What is pharmacovigilance and why is it significant?

Pharmacovigilance (PHV or PV) called as drug safety is the activities of life science concerned to the detection, collection, assessments, understanding, monitoring, and prevention of the drug related adverse effects or problems. It is a broad term considered to be a complete scientific and process-driven area within pharma industry. PHV is majorly considered within two outcomes which include safety and efficacy. The study almost touches all the aspect of the drug lifecycle – from preclinical development to post-market surveillance. The primary aim of the pharmacovigilance is the patient care and safety in relation to the medicine uses and also support all the public health programs by offering consistent, reliable and balanced information for effective assessment of the risk-benefit profile of medicines. Information received from healthcare providers and patients from the via pharmacovigilance agreements (PVAs) and also the other sources such as medical literature, plays a significant role in offering the information required for the pharmacovigilance to take place. Most of the companies conduct a comprehensive drug safety and pharmacovigilance audit to evaluate the compliance with worldwide laws, rules & regulations, and guidance.

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What are the main areas of pharmacovigilance?

Pharmacovigilance is broadly classified into four key sub-specialisms, which include:

  • Operations
  • Surveillance
  • Systems
  • Qualified Person for Pharmacovigilance (QPPV)
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Operations: This sector is majorly for the life science professionals interested in drug safety jobs. The jobs within the drug safety operations include drug safety officer/associate, case processor, drug safety manager, and of course team lead and directorships. The job role of these professionals is to collect and record information during preclinical development and clinical trials. They also gather the real world evidence (RWE) of adverse events reported by doctors and patients post-market. Furthermore, they are also responsible for creating individual case study reports, standard operating procedures (SOPs), regulatory expedited reporting, and literature screening.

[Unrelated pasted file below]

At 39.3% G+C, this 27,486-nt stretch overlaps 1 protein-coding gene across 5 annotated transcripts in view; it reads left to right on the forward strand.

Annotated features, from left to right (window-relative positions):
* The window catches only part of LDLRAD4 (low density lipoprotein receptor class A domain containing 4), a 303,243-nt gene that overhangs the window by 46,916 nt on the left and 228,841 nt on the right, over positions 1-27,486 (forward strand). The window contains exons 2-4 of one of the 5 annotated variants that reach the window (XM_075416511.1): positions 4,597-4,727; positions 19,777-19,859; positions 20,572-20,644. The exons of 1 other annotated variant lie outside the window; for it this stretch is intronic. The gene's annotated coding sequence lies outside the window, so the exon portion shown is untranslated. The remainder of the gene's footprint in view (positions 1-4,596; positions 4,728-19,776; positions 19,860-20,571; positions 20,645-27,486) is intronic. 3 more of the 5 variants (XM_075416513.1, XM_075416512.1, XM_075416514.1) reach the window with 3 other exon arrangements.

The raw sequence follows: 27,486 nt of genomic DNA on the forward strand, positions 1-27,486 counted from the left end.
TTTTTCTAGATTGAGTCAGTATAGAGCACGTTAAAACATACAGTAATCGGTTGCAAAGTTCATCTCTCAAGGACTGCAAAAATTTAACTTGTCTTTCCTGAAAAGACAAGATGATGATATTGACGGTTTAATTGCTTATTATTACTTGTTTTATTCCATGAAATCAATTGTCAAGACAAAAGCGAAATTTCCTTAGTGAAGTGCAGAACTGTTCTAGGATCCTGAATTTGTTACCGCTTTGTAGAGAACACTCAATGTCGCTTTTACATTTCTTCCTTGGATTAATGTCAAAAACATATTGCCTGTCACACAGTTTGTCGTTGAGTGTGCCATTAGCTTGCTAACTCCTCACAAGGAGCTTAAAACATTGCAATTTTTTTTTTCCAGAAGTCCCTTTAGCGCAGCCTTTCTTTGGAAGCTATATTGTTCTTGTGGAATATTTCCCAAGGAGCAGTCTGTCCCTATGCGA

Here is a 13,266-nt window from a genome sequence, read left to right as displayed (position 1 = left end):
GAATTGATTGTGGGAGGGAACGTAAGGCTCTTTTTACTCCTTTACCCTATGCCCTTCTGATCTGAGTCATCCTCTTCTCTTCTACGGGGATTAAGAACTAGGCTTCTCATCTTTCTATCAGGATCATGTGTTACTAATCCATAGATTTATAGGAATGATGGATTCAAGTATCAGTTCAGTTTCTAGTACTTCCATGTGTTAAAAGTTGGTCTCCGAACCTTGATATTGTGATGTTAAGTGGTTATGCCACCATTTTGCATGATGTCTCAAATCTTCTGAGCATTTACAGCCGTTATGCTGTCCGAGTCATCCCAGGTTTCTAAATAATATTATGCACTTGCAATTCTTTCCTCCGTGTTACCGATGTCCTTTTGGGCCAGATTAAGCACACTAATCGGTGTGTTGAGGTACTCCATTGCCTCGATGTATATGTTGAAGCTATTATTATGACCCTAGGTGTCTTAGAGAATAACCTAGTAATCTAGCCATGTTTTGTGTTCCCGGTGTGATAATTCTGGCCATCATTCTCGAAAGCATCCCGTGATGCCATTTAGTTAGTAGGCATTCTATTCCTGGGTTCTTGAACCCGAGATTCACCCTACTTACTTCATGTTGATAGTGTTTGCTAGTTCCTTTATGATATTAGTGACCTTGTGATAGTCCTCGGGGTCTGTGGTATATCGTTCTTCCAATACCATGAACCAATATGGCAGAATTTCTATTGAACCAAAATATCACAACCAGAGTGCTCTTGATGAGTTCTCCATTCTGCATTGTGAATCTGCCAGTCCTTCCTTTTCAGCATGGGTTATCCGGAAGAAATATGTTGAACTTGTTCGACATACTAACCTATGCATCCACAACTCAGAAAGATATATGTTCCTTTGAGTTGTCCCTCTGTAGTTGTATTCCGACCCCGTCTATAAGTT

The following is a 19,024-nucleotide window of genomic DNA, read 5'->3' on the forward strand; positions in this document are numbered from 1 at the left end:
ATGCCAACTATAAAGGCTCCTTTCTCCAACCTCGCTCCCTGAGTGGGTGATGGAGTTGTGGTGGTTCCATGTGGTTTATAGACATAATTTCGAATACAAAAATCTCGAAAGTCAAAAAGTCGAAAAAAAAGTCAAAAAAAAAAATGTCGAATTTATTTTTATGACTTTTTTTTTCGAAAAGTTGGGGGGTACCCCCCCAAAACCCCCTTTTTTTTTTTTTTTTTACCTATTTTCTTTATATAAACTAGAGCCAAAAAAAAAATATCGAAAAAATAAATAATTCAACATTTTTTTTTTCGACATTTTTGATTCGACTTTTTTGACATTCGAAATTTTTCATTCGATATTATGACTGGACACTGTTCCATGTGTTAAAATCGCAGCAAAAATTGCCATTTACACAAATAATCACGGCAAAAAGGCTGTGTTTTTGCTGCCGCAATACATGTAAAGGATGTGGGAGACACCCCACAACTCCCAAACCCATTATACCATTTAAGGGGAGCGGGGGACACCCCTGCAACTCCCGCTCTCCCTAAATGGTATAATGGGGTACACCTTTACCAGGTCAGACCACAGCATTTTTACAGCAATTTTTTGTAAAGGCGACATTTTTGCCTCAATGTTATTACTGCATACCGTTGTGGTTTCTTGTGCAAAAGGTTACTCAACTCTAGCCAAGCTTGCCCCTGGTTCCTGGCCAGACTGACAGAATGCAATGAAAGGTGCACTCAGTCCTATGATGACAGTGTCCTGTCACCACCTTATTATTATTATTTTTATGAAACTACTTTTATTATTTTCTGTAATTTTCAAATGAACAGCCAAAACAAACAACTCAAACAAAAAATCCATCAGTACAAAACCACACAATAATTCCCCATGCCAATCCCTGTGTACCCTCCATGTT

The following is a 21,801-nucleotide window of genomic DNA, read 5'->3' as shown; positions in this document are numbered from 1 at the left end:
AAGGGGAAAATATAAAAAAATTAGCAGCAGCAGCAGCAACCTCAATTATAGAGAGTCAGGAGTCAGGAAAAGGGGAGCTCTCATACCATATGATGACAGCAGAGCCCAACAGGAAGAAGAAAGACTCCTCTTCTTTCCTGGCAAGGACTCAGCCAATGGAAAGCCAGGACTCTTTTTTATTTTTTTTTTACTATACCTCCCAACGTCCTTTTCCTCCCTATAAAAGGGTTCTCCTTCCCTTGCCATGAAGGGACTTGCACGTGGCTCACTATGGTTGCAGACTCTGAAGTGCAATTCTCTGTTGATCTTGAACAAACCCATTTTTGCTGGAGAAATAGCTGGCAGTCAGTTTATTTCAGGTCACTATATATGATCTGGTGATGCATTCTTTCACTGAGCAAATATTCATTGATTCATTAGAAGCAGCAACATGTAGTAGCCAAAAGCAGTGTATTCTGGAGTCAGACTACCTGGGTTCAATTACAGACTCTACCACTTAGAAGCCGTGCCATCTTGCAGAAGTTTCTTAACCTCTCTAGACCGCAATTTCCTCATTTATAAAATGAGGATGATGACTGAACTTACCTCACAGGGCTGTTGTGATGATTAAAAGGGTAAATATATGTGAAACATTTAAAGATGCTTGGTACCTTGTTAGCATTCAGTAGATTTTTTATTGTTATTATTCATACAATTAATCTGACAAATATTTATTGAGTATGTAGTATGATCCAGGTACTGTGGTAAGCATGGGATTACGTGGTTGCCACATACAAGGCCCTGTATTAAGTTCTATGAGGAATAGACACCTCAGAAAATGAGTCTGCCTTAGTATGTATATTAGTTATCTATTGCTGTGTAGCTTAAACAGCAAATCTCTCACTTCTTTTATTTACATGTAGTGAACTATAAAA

Surveillance: This sector includes the professionals focusing more on the surveillance tend to look towards risk management and signal detection jobs. The job role involves the performing analysis of the data collated by the broader division. The professionals in this sector perform analysis on the drug safety information gathered by the wider department. Additionally they also create periodic benefit risk evaluation reports (PBRER) for post-market drugs and development safety update reports (DSURs) for drugs in clinical research. These reports helps the team to get the conclusions around the safety and efficacy of a drug or candidate molecule. 

Systems: This sector is majorly concerned with the building and ongoing development of a fully robust and innovative system. The professionals are primarily responsible for the housing and allowing access (in various forms) to vast quantities of safety data. These professionals have to be constantly improve and stay in line with changing rules & regulations and requirements for the health authorities or businesses, thus making a challenging and a vital aspect of drug safety.

Qualified Person for Pharmacovigilance (QPPV): In this sector the professionals are primarily concerned with marketed drugs and those about to be authorized. The senior PHV roles will only be held by experienced professionals and their center of focus is to understand, plan and advise the regulations and requirements that companies must adhere. This is a highly strategic appointment and one of great significant.

Significance of the Pharmacovigilance

Pharmacovigilance is the most important function within a life science company. To progress, manufacture and commercialize a pharma company must follow to strict rules & regulations. Most of the rules & regulations will concentrate on the patient’s safety and the benefit to the patient derived from the drug.

Following are the factors for the significance of pharmacovigilance:

  • Patient safety and continuous vigilance: Drug safety guarantees that a patient’s safety and wellbeing is safeguarded throughout the entire drug development lifecycle. Drugs are constantly monitored for other side effects on patients, and any new information received is collected and reported to health authorities on a regular basis. Other areas concentrate on improving the patient lives in all, and no other department has such focus as an end-point on safety.
  • Power and authority: The vigilance mean that, senior professionals and leaders within a drug safety team have the authority and responsibility to endorse a development process is stopped, or that an approved drug is pulled from the market.
  • Keeping it moving: Drug safety helps to save and keep the wheels of a pharmaceutical company moving. The drug safety means that it functions on a very cross-functional basis by following the all government applied rules and regulations. Thus, the impact and value which the division can add to other aspects of the business is remarkable.